Charles Rabideau is a postdoc at the University of Pennsylvania. He received his Ph.D. from the University of British Columbia under the supervision of Joanna Karczmarek. He is interested in how holographic geometries are encoded in entanglement entropies. His recent work focuses on relating entanglement inequalities to constraints on holographic space-times and studying the entanglement of states in holographic theories with classical gravitational duals.
Daniel Roberts is a postdoc at the Institute for Advanced Study in Princeton, New Jersey, and received his Ph.D. from the Massachusetts Institute of Technology. He is interested in the interplay between quantum chaos, computational complexity, randomness and, more generally, how the laws of physics are related to fundamental limits of computation. To that end, his work has focused on the relationship between chaos in strongly coupled quantum systems and black holes in anti-de Sitter space. He is also interested in machine learning and artificial intelligence (with an eye toward applications in theoretical physics).
Max Rota is a postdoc at the University of California, Santa Barbara, and the Kavli Institute for Theoretical Physics. He received his Ph.D. from Durham University under the supervision of Mukund Rangamani. His research focuses on quantum features like entanglement and non-locality, the corresponding concepts in quantum field theory,and the role they play in quantum gravity via the AdS/CFT correspondence. Motivated by questions in quantum gravity, he is also interested in aspects of quantum foundations like the measurement problem, the consistent histories formulation of quantum mechanics and the quantum-to-classical transition.
Burak Şahinoğlu is a postdoc at IQIM-Caltech. Originally from Turkey, he obtained his M.S. from ETH Zürich and Ph.D. from the University of Vienna. His research interests spread from quantum information to low/high energy physics. In particular, he is interested in quantum marginal problem, classification of quantum phases and, lately, renormalization of physical theories. He approaches the problems by employing representation theory, category theory, quantum information and tensor networks, and he tries to find connections to topology and geometry.
Gábor Sárosi is a postdoc shared between the Vrije Universiteit Brussel and the University of Pennsylvania. He received his Ph.D. from the Budapest University of Technology and Economics, Hungary, in 2016 under the supervision of Péter Lévay. His work includes studying entanglement in fermionic systems, constructing duality invariant black hole entropy formulae and some work on warped conformal field theories, a set of unusual theories whose existence was partially motivated by holography. Currently, he is interested in various entanglement properties of different states in quantum field theories and their role in the possible emergence of a holographic dual space-time.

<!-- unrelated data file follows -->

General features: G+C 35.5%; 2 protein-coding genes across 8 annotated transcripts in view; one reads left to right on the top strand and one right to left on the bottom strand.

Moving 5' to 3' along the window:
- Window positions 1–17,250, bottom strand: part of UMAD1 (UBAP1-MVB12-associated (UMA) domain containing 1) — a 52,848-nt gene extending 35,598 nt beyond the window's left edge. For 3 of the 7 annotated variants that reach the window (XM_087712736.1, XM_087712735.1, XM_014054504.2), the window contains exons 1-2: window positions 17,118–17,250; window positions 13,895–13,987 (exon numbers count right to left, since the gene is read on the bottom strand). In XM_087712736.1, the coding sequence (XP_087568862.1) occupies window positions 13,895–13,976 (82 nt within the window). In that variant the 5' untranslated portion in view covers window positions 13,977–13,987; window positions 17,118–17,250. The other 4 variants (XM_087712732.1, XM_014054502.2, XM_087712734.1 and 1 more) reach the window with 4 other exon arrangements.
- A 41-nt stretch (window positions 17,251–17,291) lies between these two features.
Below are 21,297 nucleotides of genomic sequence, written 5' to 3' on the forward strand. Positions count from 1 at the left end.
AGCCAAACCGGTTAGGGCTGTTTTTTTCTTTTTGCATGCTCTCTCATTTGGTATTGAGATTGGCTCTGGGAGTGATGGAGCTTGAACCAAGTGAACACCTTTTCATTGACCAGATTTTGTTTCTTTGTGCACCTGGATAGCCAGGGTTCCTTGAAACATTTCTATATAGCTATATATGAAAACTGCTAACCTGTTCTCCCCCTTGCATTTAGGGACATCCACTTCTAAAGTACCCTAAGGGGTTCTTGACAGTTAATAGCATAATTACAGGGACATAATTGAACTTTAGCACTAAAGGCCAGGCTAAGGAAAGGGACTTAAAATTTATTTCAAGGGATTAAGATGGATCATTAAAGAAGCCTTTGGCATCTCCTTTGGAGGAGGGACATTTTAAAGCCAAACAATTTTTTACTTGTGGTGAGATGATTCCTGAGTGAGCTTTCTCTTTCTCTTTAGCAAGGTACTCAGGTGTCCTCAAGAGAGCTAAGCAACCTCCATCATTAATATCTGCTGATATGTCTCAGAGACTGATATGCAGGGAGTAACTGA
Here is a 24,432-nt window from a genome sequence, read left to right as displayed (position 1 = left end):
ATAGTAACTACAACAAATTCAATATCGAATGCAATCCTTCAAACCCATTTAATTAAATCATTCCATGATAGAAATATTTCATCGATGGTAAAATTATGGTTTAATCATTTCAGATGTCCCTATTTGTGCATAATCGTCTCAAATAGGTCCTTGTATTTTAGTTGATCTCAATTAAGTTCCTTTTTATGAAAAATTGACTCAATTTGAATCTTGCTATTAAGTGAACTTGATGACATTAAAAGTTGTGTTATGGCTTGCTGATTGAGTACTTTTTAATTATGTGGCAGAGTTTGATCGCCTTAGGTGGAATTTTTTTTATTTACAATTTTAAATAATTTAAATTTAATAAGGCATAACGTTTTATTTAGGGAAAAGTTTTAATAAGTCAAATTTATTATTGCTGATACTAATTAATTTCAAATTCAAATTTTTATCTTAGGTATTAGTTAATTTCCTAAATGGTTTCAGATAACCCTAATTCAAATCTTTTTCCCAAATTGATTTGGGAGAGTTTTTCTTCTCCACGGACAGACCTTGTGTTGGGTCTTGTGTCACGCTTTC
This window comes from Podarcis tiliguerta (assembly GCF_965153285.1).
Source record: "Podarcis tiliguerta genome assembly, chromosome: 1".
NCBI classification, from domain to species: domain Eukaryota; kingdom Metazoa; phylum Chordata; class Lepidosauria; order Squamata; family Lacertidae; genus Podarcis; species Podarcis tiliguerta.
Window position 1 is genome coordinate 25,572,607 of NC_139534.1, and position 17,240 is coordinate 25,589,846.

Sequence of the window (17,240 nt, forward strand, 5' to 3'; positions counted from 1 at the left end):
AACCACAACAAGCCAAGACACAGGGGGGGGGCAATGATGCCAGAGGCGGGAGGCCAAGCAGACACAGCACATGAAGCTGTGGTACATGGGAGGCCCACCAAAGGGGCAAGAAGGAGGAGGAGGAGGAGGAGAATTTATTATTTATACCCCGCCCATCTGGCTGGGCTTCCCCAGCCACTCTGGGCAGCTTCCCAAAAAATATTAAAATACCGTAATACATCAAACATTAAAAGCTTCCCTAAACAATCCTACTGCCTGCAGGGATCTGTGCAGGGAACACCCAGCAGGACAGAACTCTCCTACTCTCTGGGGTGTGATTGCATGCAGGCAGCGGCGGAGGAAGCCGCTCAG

Douglas Stanford is a postdoc at the Institute for Advanced Study, in Princeton, New Jersey. He received his Ph.D. from Stanford University under the supervision of Leonard Susskind. His recent work has focused on the quantum properties of black holes and on chaotic dynamics in systems with many degrees of freedom. With Maldacena and Shenker, he proved a bound on many-body chaos that is saturated by black holes.
Bogdan Stoica is a postdoctoral scholar at Brandeis University. He obtained his Ph.D. in 2016 from California Institute of Technology under the supervision of Hirosi Ooguri. He is exploring the interface of gravity, quantum field theory and information theory, having worked on deriving gravitational constraints from information inequalities and on characterizing allowed entanglement entropies in holography, among other things. More recently, he has developed an interest in number theory.
Beni Yoshida is currently a five-year senior postdoctoral researcher at Perimeter Institute for Theoretical Physics. He received his Ph.D. in physics in 2012 from Massachusetts Institute of Technology under the supervision of Edward Farhi and Peter Shor. Afterward, he was awarded the David and Ellen Lee Postdoctoral Scholarship in Theoretical Physics at California Institute of Technology (2012–2015) working in John Preskill’s group.
His research is focused on applications of quantum information theory to problems of quantum many-body physics. In particular, he has used the techniques of quantum coding theory to find novel topological phases of matter and developed a framework of classifying fault-tolerant logical gates by using topological gauge theories. More recently, he has become interested in black hole physics, trying to expand his horizons further.